Sunday, November 19, 2006

Growth & Development of a Child

“Train up a child in the way he should go: and when he is old, he will not depart from it.”
(Proverbs 22:6)
Proverbs 22:6 is a biblical prescription for rearing children. This verse reveals two key ingredients in the prescription: First, the command, “Train up a child in the way he should go,” and second, the promise, “when he is old, he will not depart from it.” The command involves three parts:
The Concept of Training: “Train Up”
This does not denote corporal punishment but rather includes three ideas:
(1) Dedication – This is the consistent meaning of the word in its other Old Testament occurrences
i. Deuteronomy 20:5
ii. 1 Kings 8:63
iii. 2 Chronicles 7:5
Child training must begin with dedication of the child to God. Parents must realize that the child belongs exclusively to God and is given to the parent only as a stewardship.
(2) Instruction – This is the meaning of this word as it is used in the Jewish writings. The parents are to instruct or cause their children to learn everything essential in pleasing God.
(3) Motivation – This is the meaning of this word in Arabic, as it is used to describe the action of a midwife who stimulates the palate of the newborn babe so it will take nourishment. Parents are to create a taste or desire within the child so that he is internally motivated, rather than externally compelled, to do what God wants him to do.

The Recipient of Training: “A Child”
This is one of the seven Hebrew words translated by the English word child and would better be translated by our word dependent. As long as the child is dependent on his parents, he is to be the recipient of training, regardless of his age.

The Content of The Training: “In The Way That He Should Go”
The thought is that at each stage of his development the parents or guardians are to dedicate, instruct, and motivate the child to do what God evidently has best equipped the child to do for Him. This is graphically illustrated by Joshua when he said, “but as for me and my house, we will serve the LORD” (Joshua 24:15).
If the command has been kept, the promise can be claimed. The promise includes the certainty of realization – “he will not depart from it.” If the commandment has not been kept, the promise will not be realized. Rearing children is not an overnight occurrence; it takes careful forethought and conscious obedience on the parts of the parents.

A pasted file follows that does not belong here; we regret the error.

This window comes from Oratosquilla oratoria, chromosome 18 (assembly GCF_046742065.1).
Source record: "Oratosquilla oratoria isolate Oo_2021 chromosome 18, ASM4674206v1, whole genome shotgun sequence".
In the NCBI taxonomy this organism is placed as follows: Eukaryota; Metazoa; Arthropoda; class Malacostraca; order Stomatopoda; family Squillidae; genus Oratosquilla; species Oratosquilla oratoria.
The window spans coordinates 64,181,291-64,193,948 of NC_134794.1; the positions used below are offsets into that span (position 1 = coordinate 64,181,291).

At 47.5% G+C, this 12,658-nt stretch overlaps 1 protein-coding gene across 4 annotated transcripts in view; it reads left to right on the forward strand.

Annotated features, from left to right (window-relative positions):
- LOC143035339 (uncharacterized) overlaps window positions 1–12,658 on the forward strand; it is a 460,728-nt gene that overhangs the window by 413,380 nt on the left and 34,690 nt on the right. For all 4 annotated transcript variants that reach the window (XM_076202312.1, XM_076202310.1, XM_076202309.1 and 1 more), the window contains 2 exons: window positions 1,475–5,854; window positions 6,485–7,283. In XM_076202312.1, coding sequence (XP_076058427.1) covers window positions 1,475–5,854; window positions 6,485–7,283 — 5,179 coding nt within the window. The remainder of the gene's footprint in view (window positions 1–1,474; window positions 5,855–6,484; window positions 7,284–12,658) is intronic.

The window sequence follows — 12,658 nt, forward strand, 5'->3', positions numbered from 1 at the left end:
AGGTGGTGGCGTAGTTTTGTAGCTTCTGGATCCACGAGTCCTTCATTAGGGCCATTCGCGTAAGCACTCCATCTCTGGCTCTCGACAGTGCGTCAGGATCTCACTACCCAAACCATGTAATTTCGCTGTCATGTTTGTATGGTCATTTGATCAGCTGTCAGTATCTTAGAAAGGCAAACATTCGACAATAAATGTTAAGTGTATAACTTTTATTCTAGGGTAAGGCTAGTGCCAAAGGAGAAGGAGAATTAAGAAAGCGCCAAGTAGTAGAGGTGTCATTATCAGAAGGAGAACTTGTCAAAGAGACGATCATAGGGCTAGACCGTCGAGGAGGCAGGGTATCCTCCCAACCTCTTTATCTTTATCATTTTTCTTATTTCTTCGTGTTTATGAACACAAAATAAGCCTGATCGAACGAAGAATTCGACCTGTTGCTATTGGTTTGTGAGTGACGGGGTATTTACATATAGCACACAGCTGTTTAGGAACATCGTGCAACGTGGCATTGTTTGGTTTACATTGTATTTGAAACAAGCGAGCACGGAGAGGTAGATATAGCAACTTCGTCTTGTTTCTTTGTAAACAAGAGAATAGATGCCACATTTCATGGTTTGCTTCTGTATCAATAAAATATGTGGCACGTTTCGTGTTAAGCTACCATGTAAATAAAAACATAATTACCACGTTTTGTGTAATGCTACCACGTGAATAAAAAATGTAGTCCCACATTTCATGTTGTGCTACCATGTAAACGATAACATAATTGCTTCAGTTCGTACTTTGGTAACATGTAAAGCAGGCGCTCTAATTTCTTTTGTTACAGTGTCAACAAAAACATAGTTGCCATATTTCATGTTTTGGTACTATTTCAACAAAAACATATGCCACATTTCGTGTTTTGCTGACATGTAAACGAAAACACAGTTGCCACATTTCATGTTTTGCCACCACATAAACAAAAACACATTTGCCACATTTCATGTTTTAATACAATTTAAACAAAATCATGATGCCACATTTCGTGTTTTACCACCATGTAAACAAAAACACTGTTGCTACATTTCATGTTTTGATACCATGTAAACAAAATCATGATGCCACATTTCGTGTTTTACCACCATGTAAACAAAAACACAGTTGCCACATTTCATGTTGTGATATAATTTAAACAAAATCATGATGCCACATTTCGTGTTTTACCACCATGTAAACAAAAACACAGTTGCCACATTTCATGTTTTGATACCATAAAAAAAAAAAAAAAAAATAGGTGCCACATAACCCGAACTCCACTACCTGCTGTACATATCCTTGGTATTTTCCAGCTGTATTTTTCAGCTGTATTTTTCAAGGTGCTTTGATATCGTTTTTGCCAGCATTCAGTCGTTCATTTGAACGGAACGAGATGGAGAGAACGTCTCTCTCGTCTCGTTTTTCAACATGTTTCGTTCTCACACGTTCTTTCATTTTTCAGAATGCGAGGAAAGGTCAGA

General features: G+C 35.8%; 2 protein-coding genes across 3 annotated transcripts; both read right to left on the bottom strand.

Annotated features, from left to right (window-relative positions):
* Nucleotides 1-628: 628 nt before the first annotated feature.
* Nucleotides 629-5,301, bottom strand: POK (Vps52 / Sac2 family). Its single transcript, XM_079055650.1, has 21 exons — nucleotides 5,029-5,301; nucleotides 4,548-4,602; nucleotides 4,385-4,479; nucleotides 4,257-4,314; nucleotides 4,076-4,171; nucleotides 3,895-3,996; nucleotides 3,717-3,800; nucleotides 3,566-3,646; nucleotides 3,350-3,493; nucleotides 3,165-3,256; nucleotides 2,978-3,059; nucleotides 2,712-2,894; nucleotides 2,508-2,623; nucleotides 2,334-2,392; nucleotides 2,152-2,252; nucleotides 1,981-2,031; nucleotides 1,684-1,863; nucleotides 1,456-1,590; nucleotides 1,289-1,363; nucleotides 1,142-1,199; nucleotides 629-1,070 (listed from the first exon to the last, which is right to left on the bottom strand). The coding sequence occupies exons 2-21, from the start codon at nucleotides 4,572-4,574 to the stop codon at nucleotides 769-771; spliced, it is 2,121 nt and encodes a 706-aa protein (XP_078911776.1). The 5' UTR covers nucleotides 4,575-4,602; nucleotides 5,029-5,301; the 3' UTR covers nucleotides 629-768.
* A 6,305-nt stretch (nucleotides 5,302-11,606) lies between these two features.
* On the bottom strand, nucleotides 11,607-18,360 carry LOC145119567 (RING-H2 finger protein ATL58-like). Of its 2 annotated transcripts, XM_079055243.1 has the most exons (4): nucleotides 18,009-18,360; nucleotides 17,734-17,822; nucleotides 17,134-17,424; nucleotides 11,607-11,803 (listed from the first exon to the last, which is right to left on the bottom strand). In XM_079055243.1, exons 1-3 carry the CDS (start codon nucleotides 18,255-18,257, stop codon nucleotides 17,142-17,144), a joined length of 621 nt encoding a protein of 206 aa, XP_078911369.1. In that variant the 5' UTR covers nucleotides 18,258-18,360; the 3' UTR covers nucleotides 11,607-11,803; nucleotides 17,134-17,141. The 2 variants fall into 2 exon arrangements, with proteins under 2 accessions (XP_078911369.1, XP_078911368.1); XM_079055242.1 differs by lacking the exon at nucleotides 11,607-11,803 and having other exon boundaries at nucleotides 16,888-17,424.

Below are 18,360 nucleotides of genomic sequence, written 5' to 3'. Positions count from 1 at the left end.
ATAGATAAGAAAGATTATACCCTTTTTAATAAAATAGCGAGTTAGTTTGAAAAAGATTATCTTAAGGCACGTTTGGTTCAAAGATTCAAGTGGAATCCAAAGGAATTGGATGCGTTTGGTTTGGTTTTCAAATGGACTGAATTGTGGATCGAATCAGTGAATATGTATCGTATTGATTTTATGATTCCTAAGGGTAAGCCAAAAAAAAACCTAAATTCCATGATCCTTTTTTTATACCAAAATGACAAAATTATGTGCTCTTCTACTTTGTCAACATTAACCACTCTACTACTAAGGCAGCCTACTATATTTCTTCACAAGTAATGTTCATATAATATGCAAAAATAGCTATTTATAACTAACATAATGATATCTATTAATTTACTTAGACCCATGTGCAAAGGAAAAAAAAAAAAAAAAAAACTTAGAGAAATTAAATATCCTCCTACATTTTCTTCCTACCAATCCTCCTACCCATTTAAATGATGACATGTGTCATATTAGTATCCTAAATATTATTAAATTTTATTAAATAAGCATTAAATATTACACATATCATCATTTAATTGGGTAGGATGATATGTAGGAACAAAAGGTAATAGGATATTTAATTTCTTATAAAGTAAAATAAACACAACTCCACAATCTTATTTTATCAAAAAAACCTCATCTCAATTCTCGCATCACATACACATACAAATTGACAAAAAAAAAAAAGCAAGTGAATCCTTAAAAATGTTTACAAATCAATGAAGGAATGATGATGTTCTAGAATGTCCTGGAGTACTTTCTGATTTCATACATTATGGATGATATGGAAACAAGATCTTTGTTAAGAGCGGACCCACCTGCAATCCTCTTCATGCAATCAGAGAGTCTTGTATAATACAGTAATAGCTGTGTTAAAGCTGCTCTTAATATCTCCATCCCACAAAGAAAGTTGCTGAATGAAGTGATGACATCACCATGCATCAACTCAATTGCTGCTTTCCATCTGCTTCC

The Life of Jesus As A model
The growth, development, maturation and ultimate fulfillment of Jesus’ life is worthy of examination. In this society, unfortunately, it has been determined that a child is legally “ready” and responsible to handle the following activities at a predetermined age:
Age Limit
Drink alcohol
21 years
Drunkenness, dependency, irresponsibility
Drive a car
16 years, 9 months
Non-owner breeds unappreciation for usage of parent’s car
Have sex
Generally starts at 14 years
Unprepared for the unexpected outcomes, such as pregnancy, sexually-transmitted diseases, guilt, attachment (love), and abandonment (often by boys toward girls)
Earn wages from a job
14 years
An understanding of financial stewardship
Cell phone usage
Generally starts as early as 11 years
Inability to manage calling plan and lack of steady funds to pay overage fees
Freshman in high school, or 14 years
Loud music leads to violence and ultimately leads to illicit sex
Bypass educational opportunities as presented
Graduation from high school (or before), or 17 years
The beginning of shattered dreams, hopes, and life-long aspirations

The Book of Luke interprets the life of Jesus in a manner worthy of emulating in today’s society. The life of Jesus, both as the son of man and the Son of God, is a testimony in and of itself. He lived in the earth for 33 ½ years and was on a specific assignment from His Father – to save and redeem mankind. Observe what He accomplished! His first twelve years was spent in training. Luke 2:42 reveals that Jesus, a Jewish male, became a full member of the religious community at age 13. By age 12, He underwent preparation for this. “And when He was twelve years old, they went up to Jerusalem after the custom of the feast.” After twelve years of their annual feast of the Passover in Jerusalem, Jesus stayed behind, without His parents’ knowledge (Luke 2:45). Following a three-day search for Him, his parents found Him in the temple, amongst the teachers and asking questions (2:46). Amazed at what their son had learned within twelve years, Jesus responds to his parents’ inquiry, thinking that He was lost, “How it is that ye sought me? Wist ye not that I must be about my Father’s business?” (2:49). Jesus’ reply was indicative of His readiness to begin training for His purpose on earth – To seek and to save that which was lost” (Luke 19:10). For 18 years, he prepared to enter into His divine purpose. He was baptized by John (3:21), empowered by the Holy Spirit to carry out His purpose (3:22), and received His official confirmation from our Heavenly Father to enter into His purpose through these words: “Thou art my beloved Son; in thee I am well pleased” (3:22).
Then, The Holy Bible reveals that Jesus was 30 years old when He began His three-and-a-half year ministry by teaching, training, and encouraging His hand-picked disciples about how to carry out the Great Commission: “Go ye therefore, and teach all nations, baptizing them in the name of the Father, and of the Son, and of the Holy Ghost; Teaching them to observe all things whatsoever I have commanded you: and, lo, I am with you always, even unto the end of the world” (Matthew 28:19-20).


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